Email Copy, Walnuts, and Metaphorical Sweat All Over the Factory…

How was your weekend? Mine was all right. Did a quick shopping trip, so I wasn’t able to get comics or crosswords (but I was able to check things out on a phone that someone was looking at–that they still didn’t have in at the store yet, because they’d gotten sold out).

(Note: “factory” is a home-grown euphemism I borrowed for “place” and isn’t related to machinery or anything like that, at least not how I use it).

Anyway, let’s get to it for today. In my last post for Triple F, I talked about having a client consult that day.

I’d like to jaw about that for a little bit. Oh, yeah, and because I actually tell you, if you’re dropping by for the first time, that there are times I blog about client interactions like this one.

So I should probably do that.

One of the Facebook groups I’m a part of is a jobs board for copywriters (but I think fiction writers can learn from this too). Anyway, a dude got on there who said he wanted to hire a copywriter, and to send him samples, typical price ranges for certain projects, plus the “one reason why we should choose you” stuff. So I private messaged him, then commented on his thread like he asked, and went about my business.

He got back to me last Tuesday or Wednesday, and said I could pick any time to be interviewed on Friday between noon and 7 p.m. Central (he was Eastern). So I picked my slot.

And then for some reason I started sweating over it (figuratively at least).

For like two days. This was going to be over Skype. I tested the stuff out the night before–only to discover the Skype people moved everything around (their prerogative–just a little frustrating for me). I knew I had to dress all the way too, so I didn’t have any horror stories.

I got so nervous I came close to thinking about forgetting the whole thing.

Since he had a specific formula to follow for how he wanted his FB private message, I totally flaked on questions I normally ask clients (stuff about their audience niche, size, their relationship with that list, what the product/service is and the price point, and what-have-ya–mostly because those things are important, and there are some niches that I can’t/won’t/ain’t able to write for/in).

Usually I know all that information going in (like the time I got squished like a grape interviewing for a financial copywriter job over in Ohio–should be the subject of another post, if I’ve ever told that one–can’t remember).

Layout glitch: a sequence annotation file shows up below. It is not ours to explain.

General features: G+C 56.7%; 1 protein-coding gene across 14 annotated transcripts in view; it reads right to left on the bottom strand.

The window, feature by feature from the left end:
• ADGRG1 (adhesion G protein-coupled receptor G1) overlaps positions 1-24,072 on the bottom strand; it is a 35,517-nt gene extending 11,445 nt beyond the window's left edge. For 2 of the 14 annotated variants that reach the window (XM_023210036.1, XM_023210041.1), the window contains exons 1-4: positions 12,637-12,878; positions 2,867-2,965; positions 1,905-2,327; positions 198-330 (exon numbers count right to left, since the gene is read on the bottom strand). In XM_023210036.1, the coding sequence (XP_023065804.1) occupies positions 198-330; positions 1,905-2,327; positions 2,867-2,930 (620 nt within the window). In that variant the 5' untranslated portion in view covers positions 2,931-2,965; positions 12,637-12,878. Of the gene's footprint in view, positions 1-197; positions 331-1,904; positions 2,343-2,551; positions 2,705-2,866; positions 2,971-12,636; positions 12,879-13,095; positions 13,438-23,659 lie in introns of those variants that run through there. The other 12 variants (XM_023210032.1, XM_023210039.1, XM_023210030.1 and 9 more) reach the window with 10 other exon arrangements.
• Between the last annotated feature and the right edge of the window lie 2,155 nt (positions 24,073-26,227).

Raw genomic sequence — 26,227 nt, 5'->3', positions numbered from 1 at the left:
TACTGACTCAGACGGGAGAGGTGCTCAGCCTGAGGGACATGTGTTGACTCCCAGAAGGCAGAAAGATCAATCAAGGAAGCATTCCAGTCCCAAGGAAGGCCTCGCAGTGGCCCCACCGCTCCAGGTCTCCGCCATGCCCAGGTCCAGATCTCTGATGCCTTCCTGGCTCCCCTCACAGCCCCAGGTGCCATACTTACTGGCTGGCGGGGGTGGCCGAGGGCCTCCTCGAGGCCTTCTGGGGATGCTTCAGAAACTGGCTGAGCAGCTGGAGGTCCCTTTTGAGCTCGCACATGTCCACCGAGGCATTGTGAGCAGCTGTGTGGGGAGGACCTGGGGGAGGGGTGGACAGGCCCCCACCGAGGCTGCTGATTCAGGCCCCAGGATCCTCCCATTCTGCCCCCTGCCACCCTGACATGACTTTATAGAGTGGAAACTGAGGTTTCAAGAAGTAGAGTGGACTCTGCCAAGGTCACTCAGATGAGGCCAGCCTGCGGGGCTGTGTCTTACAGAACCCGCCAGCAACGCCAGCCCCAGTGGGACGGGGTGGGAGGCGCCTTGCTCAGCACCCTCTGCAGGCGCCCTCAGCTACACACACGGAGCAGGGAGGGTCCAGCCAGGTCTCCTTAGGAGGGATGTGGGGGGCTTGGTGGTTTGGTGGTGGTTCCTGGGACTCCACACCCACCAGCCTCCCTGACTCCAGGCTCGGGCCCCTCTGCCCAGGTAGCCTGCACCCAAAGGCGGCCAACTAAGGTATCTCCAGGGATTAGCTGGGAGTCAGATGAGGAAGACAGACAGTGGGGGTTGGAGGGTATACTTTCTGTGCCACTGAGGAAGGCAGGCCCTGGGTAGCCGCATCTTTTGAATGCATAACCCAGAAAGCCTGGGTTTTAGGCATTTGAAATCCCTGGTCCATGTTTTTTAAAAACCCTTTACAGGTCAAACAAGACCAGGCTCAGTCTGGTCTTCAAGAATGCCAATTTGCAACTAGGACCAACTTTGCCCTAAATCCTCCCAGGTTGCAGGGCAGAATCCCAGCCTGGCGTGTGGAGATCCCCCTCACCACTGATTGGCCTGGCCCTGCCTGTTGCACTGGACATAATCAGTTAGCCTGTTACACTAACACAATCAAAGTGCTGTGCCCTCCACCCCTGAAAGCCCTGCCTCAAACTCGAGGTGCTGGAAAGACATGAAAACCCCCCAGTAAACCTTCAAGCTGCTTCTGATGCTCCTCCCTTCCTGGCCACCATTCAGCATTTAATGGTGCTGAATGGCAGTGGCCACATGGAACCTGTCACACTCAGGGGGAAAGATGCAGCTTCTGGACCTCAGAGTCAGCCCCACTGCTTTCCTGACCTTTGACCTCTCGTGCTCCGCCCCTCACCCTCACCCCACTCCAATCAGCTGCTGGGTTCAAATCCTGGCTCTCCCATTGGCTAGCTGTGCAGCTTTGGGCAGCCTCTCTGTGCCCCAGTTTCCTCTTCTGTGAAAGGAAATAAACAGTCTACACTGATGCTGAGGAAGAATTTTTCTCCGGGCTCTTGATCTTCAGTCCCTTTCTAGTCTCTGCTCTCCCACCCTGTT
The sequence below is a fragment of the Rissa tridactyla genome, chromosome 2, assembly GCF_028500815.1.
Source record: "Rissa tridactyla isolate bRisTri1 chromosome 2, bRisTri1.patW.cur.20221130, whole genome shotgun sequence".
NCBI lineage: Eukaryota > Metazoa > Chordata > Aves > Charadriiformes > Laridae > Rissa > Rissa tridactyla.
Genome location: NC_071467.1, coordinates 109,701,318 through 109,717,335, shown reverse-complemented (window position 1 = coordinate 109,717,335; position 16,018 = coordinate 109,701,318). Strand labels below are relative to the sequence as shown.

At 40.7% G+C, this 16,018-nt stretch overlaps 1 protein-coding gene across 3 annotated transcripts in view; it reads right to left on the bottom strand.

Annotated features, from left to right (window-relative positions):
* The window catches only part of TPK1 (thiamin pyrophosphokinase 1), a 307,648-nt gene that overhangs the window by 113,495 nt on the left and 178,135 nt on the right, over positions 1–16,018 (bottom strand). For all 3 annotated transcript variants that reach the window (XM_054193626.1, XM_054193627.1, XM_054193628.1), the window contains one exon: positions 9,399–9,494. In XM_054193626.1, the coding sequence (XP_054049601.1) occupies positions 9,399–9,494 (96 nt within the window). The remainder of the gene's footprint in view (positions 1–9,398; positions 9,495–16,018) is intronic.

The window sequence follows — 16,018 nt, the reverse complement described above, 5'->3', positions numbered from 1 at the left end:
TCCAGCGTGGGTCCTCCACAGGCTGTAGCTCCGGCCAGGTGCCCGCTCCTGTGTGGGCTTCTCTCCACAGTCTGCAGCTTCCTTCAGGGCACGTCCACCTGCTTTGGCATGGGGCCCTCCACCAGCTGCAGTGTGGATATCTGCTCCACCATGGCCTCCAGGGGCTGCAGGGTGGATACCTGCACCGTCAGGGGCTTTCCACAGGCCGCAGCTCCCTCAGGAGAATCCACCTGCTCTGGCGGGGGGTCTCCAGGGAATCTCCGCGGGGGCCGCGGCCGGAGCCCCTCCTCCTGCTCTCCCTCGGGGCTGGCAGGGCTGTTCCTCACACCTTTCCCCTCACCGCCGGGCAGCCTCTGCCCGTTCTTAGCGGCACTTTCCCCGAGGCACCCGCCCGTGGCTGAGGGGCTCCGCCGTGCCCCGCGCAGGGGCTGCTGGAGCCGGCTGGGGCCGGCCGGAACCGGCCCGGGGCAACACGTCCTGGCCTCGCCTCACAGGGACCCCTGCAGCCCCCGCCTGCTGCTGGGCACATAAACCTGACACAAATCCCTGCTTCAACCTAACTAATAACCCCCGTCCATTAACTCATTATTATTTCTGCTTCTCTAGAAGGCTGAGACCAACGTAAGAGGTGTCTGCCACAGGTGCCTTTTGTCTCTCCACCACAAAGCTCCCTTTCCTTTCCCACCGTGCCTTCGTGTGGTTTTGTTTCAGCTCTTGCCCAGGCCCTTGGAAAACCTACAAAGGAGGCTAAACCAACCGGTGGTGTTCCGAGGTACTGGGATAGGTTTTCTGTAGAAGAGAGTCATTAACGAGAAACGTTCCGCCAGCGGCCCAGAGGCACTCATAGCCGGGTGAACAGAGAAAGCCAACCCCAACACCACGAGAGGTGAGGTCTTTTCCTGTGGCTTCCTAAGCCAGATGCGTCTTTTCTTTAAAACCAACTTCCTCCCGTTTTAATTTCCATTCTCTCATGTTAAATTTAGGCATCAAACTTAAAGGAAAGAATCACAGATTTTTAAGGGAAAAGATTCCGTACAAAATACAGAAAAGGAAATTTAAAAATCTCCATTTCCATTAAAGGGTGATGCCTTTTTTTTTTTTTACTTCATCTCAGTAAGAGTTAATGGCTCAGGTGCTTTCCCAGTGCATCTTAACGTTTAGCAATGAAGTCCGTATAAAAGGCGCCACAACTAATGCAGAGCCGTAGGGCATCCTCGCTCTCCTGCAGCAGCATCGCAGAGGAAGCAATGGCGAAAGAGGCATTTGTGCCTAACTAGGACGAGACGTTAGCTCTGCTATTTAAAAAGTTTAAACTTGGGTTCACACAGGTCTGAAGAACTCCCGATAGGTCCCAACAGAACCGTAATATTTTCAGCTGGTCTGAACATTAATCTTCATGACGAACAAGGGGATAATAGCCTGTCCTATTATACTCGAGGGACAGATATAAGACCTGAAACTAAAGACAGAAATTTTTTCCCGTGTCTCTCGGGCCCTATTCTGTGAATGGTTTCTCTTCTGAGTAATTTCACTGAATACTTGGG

All right, back on track. This East Coast guy messaged me to see if I could start five minutes early (we were both on Skype at the time), and I said okay. Since he said it didn’t matter if we did audio or video, I picked audio.

Turns out this dude was Canadian (I have some good friends who are, and we talk once a week–it was just something I wasn’t expecting–until I saw his Skype thing I figured maybe Florida or New York).

And I figured he was some bigwig (or at least a medium wig). Turns out he’s the copywriter who runs the team he’s trying to expand because they’re getting too much work (sounds like a good/bad problem to have, pretty much).

He said it’d been a long day of interviewing (and he was chomping walnuts–I think it was the idea of him being able to chomp while on with me that started to calm me down a teeny bit–I don’t know why). And since I eat about 6-8 times a day, I knew the feeling (that’s also why I scheduled the call for after I was done with my own afternoon chomping).

So we went over some stuff. He said I’d made the first cut, basically, and they were doing more interviewing after me (I was mid-afternoon that day), and after all that, they’d do a paid test for all those people, and depending on who got the best response, they’d keep them on for future work.

This is what I usually suggest–starting out with a smaller project and then bankrolling into a bigger one, so to speak, if we both like the arrangement.

So all of that whole schtick lasted…

About 15 minutes.

So all that metaphorical sweating, actual pacing, and all-all that was sorta kinda for nothing. I did stumble through a few answers about email methodology (I forgot to tell him yes, you can provide value, but you need a list who really likes you to make frequent mailings work).

I think it went well. Okay, that and it was the embodiment of the saying “[Some ridiculously high percentage here] of things you worry about will never happen.”

And if you do write fiction, you may not have to go through this, unless you’re chatting with a book agent–but being grounded in your basics and doing research if you can still applies (as Ty tells himself 20 times before telling you).

Just remember when you’re meeting with anyone for a book, email copy job, editing gig, or what-have-ya–preparation is fine, but sweating all over everything is not.

Until next time,



About Ty Mall

Thanks for stopping by. I've almost always been interested in writing, among other things. Along with discovering pop culture, I've uncovered a lot about the craft over the past 10 years. And whether you're a fiction writer or email copywriter, I'm here to pass on what I've found out. And have a ton of fun in the process.
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